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Is Hospital Distance Associated with 30-Day Readmission among VA Enrollees?

Wong ES, Hebert PL, Rinne ST, Au DH, Liu C. Is Hospital Distance Associated with 30-Day Readmission among VA Enrollees? Poster session presented at: AcademyHealth Annual Research Meeting; 2015 Jun 14; Minneapolis, MN.

Related HSR&D Project(s)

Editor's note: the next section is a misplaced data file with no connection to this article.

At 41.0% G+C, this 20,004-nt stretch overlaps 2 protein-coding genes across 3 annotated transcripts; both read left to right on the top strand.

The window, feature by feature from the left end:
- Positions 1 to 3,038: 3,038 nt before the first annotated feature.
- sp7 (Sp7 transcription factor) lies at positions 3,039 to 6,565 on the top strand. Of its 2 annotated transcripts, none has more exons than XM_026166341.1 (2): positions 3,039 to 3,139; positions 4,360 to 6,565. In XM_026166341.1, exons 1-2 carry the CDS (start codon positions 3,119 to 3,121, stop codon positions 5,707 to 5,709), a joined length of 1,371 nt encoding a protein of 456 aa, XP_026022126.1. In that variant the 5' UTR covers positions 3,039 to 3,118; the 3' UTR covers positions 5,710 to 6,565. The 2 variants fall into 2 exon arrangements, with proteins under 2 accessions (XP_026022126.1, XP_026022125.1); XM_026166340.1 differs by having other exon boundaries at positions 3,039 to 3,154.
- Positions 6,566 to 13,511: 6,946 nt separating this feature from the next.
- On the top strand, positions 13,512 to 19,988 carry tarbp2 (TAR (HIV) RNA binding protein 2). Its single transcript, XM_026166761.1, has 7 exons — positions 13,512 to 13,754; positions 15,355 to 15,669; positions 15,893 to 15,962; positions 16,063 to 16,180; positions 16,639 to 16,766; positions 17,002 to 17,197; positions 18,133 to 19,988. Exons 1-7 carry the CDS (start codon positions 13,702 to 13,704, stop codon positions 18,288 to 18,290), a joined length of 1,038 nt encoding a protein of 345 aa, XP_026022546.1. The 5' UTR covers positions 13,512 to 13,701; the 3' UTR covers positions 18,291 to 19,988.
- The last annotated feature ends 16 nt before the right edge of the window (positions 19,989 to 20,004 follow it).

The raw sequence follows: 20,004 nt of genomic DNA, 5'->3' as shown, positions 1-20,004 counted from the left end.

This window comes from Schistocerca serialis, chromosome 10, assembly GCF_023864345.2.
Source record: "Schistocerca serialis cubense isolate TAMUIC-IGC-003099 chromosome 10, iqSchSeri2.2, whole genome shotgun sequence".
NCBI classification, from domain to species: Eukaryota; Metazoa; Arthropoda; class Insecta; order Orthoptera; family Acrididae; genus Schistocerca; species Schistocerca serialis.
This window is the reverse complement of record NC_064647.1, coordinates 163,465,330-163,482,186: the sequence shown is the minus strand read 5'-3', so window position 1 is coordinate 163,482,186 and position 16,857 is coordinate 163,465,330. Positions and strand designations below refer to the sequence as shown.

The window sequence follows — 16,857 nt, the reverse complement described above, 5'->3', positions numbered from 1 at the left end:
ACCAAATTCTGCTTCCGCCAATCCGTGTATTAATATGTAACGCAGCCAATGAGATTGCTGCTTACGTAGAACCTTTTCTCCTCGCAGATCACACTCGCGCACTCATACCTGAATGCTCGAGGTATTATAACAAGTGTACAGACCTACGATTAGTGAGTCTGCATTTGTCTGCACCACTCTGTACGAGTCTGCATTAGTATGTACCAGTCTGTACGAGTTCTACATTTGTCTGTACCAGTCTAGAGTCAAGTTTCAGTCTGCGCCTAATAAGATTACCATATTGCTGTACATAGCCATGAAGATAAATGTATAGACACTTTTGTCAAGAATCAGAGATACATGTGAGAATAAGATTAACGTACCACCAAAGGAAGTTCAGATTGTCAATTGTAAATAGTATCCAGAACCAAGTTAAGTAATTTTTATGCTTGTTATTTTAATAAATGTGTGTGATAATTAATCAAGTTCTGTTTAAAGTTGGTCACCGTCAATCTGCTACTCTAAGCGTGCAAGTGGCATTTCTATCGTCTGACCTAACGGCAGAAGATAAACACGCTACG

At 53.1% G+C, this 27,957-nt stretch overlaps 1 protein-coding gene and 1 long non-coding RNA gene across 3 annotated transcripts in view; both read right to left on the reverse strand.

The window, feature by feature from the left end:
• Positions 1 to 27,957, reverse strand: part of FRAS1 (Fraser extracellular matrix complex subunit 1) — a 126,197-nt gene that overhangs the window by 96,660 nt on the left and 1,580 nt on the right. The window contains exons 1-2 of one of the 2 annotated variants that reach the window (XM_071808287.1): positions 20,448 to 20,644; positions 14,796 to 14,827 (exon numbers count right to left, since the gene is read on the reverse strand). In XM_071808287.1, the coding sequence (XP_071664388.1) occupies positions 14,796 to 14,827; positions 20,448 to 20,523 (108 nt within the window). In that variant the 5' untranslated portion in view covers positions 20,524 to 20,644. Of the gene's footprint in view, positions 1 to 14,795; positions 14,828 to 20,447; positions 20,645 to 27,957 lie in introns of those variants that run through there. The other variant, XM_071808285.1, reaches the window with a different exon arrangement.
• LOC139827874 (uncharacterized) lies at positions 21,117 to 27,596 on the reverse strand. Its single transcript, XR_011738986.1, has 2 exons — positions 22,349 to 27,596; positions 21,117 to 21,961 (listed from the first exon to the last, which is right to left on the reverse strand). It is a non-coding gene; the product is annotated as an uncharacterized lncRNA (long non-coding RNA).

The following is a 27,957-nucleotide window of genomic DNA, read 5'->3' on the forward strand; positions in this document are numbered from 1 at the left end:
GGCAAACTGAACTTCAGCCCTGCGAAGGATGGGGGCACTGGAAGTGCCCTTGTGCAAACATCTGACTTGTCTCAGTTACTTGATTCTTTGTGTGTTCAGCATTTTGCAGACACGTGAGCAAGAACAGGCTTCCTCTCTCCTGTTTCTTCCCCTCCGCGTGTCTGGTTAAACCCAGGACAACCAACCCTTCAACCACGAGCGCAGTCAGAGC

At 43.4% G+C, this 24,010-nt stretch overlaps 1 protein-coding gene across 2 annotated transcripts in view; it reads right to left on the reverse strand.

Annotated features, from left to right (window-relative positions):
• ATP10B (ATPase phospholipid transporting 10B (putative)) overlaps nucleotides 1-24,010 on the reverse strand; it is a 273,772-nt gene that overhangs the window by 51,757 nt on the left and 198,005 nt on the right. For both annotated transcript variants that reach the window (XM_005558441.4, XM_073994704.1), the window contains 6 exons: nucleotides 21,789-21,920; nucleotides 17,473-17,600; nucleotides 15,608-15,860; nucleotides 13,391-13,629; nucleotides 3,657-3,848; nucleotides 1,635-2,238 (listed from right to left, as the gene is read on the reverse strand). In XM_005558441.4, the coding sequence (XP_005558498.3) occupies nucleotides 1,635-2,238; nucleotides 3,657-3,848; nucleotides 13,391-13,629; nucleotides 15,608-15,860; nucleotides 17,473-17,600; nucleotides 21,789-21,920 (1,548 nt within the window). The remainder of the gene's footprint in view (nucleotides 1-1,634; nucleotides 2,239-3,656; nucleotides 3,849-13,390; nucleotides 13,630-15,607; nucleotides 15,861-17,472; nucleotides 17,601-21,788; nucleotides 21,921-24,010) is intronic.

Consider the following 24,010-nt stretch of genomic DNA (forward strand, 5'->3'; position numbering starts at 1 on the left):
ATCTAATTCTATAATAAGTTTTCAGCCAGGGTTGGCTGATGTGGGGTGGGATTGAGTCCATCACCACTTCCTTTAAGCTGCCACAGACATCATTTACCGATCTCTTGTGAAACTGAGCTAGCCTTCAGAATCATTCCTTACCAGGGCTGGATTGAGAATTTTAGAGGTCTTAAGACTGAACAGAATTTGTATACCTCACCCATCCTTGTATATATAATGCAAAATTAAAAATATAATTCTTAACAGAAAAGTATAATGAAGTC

1Center of Innovation for Veteran-Centered and Value-Driven Care, VA Puget Sound Health Care System, Seattle, WA; 2Department of Health Services, University of Washington, Seattle, WA; 3Department of Medicine, University of Washington, Seattle, WA Objective: The Department of Veterans Affairs Health Care System (VA) is the largest integrated health system in the United States, however, access to VA care is challenging for many veteran enrollees. Challenges in access, in part, stem from a large population of rural VA enrollees. Prior research indicates distance is a robust predictor of VA outpatient utilization, however, the influence of distance on VA inpatient utilization has been analyzed less extensively. This study examined the association between distance from VA enrollees' residence to the nearest VA or non-VA hospital and 30-day disease specific readmission. We examined hospitalizations for congestive heart failure (CHF) and chronic obstructive pulmonary disease (COPD), the two leading causes of hospitalization in VA. Study Design: Using VA and Medicare administrative data, we identified patients who were hospitalized for CHF or COPD in VA hospitals. Outcome variables were dichotomous measures denoting whether patients were rehospitalized (in VA or fee-for-service Medicare) for the same condition within 30 days following discharge. Distance to the nearest hospital was defined as the number of miles between patients' residence zip code and the zip code of the nearest hospital (VA or FFS Medicare). We calculated distance based on the Haversine formula and categorized distance into quartiles. To estimate the association between hospital distance and readmission probability, we estimated binary choice models, controlling for demographics, comorbidity, prior health care utilization, characteristics of patients' county of residence and discharge hospital fixed effects. We performed analyses separately by disease cohort. Population Studied: 35,030 patients hospitalized for CHF during fiscal year (FY) 2007-2009 and 22,658 patients hospitalized for COPD in FY2008-2010 after excluding patients enrolled in Medicare Advantage plans at discharge. Principal Findings: The rates of 30-day disease specific readmission were 11.2% and 9.2% for CHF and COPD, respectively. Mean distance to the nearest hospital was 11.6 miles (interquartile range (IQR) = 0.9 to 12.8 miles) among CHF patients and 5.1 (IQR = 1.5 to 14.4 miles) among COPD patients. For CHF, predicted readmission rates were 11.7%, 11.2%, 10.9% and 11.2% for the closest through furthest distance quartiles, respectively. For COPD, predicted readmission rates were 9.4%, 9.7%, 9.3% and 8.3% for the closest through furthest distance quartiles, respectively. Readmission rate differences across quartiles were not statistically significant for both disease cohorts. Conclusions: Greater hospital distance was not associated with higher readmission rates among veterans hospitalized for two of the leading causes of hospitalization in VA. Implications for Policy, Delivery or Practice: In contrast to prior findings related to VA outpatient utilization, readmissions among patients hospitalized for CHF and COPD were not sensitive to hospital distance. These findings suggest hospital readmissions have a larger non-discretionary component relative to outpatient utilization.

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